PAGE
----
How to Choose a Bike Helmet
Watch footage from an 80s-era Tour de France, and you'll notice that no one was wearing a helmet. Yet today it's rare to see a cyclist without one. Thankfully, there's been quite a shift in mindset, and most people agree that helmets are necessary.
But which one to choose? This article offers fit and style tips for novice and intermediate cyclists.
The helmet's primary function, of course, is to protect your head from impact. To do this, helmets feature a thick polystyrene or polypropylene foam liner underneath a hard plastic shell, which absorbs the shock of a collision. Fortunately, you don't have to worry about which bike helmets will keep you safe. All BIKE helmets sold in America meet the same CPSC (Consumer Product Safety Commission) standards.
Note that “BIKE” helmets are emphasized here. Helmets specifically designed for skiing, skateboarding, kayaking, or climbing should not be worn when cycling. The severity and types of impacts these helmets are rated for differ greatly depending on their intended sport. There are all-around helmets (like some models made by Bern) that may be used for BMX in addition to other sports, but these activities should be listed plainly in the product description or warranty.
Replace the helmet after a significant impact. Regardless of how it looks, there may be hidden damage that compromises the helmet's integrity. You should also replace your helmet every five years due to UV degradation and normal wear and tear.
Higher-end helmets are usually available in multiple sizes that offer a more secure and comfortable fit. Less expensive helmets typically feature a universal sizing ring that fits a wide range of head sizes.
All helmets list the head circumference it's designed for. To determine yours, wrap a flexible measuring tape around the widest part of your head, about 1 inch above your eyebrows.
Most children's helmets fit circumferences between 18 and 22.5 inches.
Get The Right Fit
The helmet should be worn horizontally on your head, not tipped forward or back. Usually the front rim rides an inch or so above the eyebrows, though this can differ a little depending on design. The inner band should wrap comfortably around your head—not too tight, yet not so loose that the helmet easily shifts about.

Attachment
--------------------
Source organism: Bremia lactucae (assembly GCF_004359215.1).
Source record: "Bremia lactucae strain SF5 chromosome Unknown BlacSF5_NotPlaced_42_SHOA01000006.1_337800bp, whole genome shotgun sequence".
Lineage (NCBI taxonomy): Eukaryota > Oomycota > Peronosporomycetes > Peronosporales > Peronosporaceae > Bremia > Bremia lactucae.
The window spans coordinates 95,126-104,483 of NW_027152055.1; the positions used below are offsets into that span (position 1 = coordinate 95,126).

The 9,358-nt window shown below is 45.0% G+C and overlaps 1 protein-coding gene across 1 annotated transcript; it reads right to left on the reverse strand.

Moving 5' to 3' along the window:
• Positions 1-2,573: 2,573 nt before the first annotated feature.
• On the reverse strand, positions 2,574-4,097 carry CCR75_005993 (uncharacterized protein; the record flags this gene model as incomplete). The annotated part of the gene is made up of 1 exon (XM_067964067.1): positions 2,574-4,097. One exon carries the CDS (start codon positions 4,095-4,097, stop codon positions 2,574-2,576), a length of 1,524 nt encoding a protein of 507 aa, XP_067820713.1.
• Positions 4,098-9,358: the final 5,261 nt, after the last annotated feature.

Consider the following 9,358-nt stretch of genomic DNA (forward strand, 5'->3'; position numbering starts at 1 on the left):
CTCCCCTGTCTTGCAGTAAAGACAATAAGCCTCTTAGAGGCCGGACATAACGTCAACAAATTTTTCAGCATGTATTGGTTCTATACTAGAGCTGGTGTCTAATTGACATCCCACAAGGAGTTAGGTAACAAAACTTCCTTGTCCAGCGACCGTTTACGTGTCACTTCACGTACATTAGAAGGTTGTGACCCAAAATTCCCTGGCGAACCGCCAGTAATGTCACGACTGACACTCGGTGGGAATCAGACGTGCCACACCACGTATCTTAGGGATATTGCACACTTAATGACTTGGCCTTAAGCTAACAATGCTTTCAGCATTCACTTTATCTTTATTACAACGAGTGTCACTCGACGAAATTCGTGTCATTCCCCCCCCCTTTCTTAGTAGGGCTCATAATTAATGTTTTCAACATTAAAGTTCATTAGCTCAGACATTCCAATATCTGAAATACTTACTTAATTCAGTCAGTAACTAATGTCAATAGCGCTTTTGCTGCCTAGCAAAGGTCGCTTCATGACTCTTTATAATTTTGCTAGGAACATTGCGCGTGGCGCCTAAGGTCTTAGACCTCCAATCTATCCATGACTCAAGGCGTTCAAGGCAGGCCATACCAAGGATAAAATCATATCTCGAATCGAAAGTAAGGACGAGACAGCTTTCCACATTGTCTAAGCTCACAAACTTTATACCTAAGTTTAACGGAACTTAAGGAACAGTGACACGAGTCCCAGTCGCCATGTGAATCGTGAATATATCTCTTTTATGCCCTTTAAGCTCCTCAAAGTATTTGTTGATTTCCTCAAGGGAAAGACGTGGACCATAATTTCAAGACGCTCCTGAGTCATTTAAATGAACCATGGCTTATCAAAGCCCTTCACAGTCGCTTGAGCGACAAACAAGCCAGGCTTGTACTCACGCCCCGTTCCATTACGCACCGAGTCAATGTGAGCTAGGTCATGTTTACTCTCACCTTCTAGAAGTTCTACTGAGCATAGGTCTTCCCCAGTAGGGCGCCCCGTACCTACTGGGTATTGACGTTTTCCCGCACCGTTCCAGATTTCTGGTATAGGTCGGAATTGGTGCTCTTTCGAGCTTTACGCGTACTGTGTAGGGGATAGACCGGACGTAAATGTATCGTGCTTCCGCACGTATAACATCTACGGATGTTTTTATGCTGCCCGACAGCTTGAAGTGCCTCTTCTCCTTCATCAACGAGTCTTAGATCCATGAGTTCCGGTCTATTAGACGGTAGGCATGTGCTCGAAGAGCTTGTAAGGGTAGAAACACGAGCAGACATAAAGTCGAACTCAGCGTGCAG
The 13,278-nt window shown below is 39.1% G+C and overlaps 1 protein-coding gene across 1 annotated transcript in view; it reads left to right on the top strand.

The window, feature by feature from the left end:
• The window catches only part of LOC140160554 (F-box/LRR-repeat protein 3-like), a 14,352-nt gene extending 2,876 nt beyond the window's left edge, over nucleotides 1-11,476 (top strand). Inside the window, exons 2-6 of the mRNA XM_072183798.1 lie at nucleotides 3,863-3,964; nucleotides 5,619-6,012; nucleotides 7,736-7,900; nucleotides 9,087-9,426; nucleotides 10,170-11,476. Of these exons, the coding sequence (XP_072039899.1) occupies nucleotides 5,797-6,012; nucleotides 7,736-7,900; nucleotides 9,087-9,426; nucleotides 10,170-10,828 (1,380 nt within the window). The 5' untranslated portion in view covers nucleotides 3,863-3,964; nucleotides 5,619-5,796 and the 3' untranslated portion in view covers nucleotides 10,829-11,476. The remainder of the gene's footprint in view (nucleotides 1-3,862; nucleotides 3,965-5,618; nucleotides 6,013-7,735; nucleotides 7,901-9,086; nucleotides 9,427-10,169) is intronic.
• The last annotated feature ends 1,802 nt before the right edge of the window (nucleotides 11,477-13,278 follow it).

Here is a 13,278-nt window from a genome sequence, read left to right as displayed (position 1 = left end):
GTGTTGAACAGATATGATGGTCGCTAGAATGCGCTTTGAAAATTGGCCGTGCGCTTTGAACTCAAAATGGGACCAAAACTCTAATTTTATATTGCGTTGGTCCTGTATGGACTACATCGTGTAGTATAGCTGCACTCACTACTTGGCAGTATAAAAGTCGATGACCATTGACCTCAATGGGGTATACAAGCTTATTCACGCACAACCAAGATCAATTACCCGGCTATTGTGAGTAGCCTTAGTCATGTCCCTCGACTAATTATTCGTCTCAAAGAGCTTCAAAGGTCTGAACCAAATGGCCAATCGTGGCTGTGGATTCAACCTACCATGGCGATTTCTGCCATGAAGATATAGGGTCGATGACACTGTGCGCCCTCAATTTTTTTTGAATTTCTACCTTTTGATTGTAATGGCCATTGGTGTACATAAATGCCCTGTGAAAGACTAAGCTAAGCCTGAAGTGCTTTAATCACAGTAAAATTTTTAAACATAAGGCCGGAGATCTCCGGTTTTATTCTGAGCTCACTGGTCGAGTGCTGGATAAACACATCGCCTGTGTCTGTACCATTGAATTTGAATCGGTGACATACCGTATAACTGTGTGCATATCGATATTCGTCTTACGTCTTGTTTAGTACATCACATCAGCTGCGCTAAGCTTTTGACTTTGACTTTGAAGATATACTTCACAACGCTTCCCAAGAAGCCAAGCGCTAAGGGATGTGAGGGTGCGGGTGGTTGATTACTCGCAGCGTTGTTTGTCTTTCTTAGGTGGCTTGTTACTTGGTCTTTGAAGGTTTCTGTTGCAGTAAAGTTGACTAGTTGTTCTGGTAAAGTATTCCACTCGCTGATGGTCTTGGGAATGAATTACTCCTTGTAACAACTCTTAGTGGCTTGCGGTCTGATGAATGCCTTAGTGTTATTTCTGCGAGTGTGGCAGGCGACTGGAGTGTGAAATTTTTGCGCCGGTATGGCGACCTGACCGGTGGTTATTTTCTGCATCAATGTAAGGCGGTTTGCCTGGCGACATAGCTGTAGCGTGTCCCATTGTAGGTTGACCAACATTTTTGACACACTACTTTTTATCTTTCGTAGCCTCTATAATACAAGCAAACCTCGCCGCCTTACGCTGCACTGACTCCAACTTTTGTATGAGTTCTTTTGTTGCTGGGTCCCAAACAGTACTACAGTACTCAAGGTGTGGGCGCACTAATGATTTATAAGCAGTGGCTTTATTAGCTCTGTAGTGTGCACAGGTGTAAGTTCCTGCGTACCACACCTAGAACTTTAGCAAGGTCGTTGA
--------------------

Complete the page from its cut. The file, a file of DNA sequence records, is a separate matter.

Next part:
The chin-strap assembly will form a "V" in front of and behind each ear. Make sure there's no binding or chafing. The strap should also not be worn tightly; you should be able to slide two fingers side by side between your chin and the strap.
Helmet shape depends on the manufacturer. If your head is oblong, for example, you might want to try a Giro helmet, whereas Bell helmets are often great for rounder heads. Try several styles to see which brand and specific model is right for you.
Road Bike Helmets vs. Mountain Bike Helmets
A bike helmet is a bike helmet, right? Well, not exactly. There are a number of design differences, depending on the type of cycling you're doing.
Road bike helmets tend to be very lightweight and aerodynamic. The texture is always glossy, so in case of a high-speed accident, the helmet will slide over the pavement instead of catching. To cut down on weight and air drag, these helmets also don't typically include visors.
Mountain bike helmets are a little bulkier, especially in back, where they're designed to protect your head from a backward fall. Shell textures vary, from smooth like a road bike helmet to a rougher, flatter surface. Lastly, mountain bike helmets often include visors, which offer some protection from sunlight and rain.
Gaze at a big selection of bike stores, and you'll see a range of prices from $30 to $200 and more. Why the difference? Usually the variance is due to weight and complexity of design. More expensive helmets are lightweight, with the lightest being made of carbon fiber. Pricier helmets also feature an intricate mold for improved ventilation and aerodynamic performance.
If you're just getting into the sport, stick with a basic model. But for those who are serious about shaving off every possible ounce, an ultralight road bike helmet might be for you.
All road bike helmets and most mountain bike helmets feature multiple large vents that create airflow to keep you cool.
Your helmet is the first thing a motorist sees. Black helmets are cool and stylish, but if you're mostly road biking, you might want to opt for a white or brightly colored helmet that's visible to oncoming traffic.
A Few Other Things
Make sure the helmet doesn't restrict your field of vision.
- Some helmets provide ponytail ports in back.
- An internal sweatband will help control perspiration.